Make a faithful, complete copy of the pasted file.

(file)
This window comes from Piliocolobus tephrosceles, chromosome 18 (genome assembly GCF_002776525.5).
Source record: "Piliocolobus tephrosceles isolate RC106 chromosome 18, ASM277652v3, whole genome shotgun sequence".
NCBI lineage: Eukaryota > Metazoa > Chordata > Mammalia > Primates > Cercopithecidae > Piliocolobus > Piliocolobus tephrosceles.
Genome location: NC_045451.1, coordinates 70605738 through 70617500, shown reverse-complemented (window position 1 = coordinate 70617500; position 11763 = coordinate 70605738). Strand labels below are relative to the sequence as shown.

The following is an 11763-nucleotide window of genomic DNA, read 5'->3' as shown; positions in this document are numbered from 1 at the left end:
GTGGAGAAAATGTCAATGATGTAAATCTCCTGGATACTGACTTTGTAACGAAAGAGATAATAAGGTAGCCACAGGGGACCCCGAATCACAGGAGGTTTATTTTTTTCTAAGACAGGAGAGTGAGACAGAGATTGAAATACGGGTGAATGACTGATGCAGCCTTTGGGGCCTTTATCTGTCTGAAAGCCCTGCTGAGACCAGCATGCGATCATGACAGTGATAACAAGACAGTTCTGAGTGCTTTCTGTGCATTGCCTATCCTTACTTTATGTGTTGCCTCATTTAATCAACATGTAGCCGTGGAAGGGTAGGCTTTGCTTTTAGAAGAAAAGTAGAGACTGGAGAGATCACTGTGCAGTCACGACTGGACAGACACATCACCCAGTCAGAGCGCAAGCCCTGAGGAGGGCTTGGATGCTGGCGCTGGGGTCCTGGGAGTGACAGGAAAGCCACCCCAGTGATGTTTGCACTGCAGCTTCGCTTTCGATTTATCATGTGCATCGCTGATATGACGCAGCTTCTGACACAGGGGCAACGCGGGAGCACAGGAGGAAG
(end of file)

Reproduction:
This window comes from Piliocolobus tephrosceles, chromosome 18 (genome assembly GCF_002776525.5).
Source record: "Piliocolobus tephrosceles isolate RC106 chromosome 18, ASM277652v3, whole genome shotgun sequence".
NCBI lineage: Eukaryota > Metazoa > Chordata > Mammalia > Primates > Cercopithecidae > Piliocolobus > Piliocolobus tephrosceles.
Genome location: NC_045451.1, coordinates 70605738 through 70617500, shown reverse-complemented (window position 1 = coordinate 70617500; position 11763 = coordinate 70605738). Strand labels below are relative to the sequence as shown.

The following is an 11763-nucleotide window of genomic DNA, read 5'->3' as shown; positions in this document are numbered from 1 at the left end:
GTGGAGAAAATGTCAATGATGTAAATCTCCTGGATACTGACTTTGTAACGAAAGAGATAATAAGGTAGCCACAGGGGACCCCGAATCACAGGAGGTTTATTTTTTTCTAAGACAGGAGAGTGAGACAGAGATTGAAATACGGGTGAATGACTGATGCAGCCTTTGGGGCCTTTATCTGTCTGAAAGCCCTGCTGAGACCAGCATGCGATCATGACAGTGATAACAAGACAGTTCTGAGTGCTTTCTGTGCATTGCCTATCCTTACTTTATGTGTTGCCTCATTTAATCAACATGTAGCCGTGGAAGGGTAGGCTTTGCTTTTAGAAGAAAAGTAGAGACTGGAGAGATCACTGTGCAGTCACGACTGGACAGACACATCACCCAGTCAGAGCGCAAGCCCTGAGGAGGGCTTGGATGCTGGCGCTGGGGTCCTGGGAGTGACAGGAAAGCCACCCCAGTGATGTTTGCACTGCAGCTTCGCTTTCGATTTATCATGTGCATCGCTGATATGACGCAGCTTCTGACACAGGGGCAACGCGGGAGCACAGGAGGAAG